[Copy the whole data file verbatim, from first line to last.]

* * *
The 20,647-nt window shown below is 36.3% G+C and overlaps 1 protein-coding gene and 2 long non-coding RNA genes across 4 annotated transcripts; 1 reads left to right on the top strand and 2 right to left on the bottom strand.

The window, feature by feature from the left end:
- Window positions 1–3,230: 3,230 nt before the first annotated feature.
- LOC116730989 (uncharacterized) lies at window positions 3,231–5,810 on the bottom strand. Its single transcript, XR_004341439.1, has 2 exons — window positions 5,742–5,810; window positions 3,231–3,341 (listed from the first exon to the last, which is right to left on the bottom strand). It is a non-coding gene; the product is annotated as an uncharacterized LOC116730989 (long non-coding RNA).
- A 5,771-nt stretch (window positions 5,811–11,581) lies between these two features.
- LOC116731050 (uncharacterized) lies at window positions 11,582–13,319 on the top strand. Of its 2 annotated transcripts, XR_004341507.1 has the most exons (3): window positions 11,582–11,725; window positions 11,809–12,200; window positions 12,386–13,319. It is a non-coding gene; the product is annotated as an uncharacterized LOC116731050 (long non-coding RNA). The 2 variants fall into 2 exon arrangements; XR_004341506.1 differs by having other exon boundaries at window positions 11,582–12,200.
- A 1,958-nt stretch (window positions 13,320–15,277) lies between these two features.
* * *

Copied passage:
The 20,647-nt window shown below is 36.3% G+C and overlaps 1 protein-coding gene and 2 long non-coding RNA genes across 4 annotated transcripts; 1 reads left to right on the top strand and 2 right to left on the bottom strand.

The window, feature by feature from the left end:
- Window positions 1–3,230: 3,230 nt before the first annotated feature.
- LOC116730989 (uncharacterized) lies at window positions 3,231–5,810 on the bottom strand. Its single transcript, XR_004341439.1, has 2 exons — window positions 5,742–5,810; window positions 3,231–3,341 (listed from the first exon to the last, which is right to left on the bottom strand). It is a non-coding gene; the product is annotated as an uncharacterized LOC116730989 (long non-coding RNA).
- A 5,771-nt stretch (window positions 5,811–11,581) lies between these two features.
- LOC116731050 (uncharacterized) lies at window positions 11,582–13,319 on the top strand. Of its 2 annotated transcripts, XR_004341507.1 has the most exons (3): window positions 11,582–11,725; window positions 11,809–12,200; window positions 12,386–13,319. It is a non-coding gene; the product is annotated as an uncharacterized LOC116731050 (long non-coding RNA). The 2 variants fall into 2 exon arrangements; XR_004341506.1 differs by having other exon boundaries at window positions 11,582–12,200.
- A 1,958-nt stretch (window positions 13,320–15,277) lies between these two features.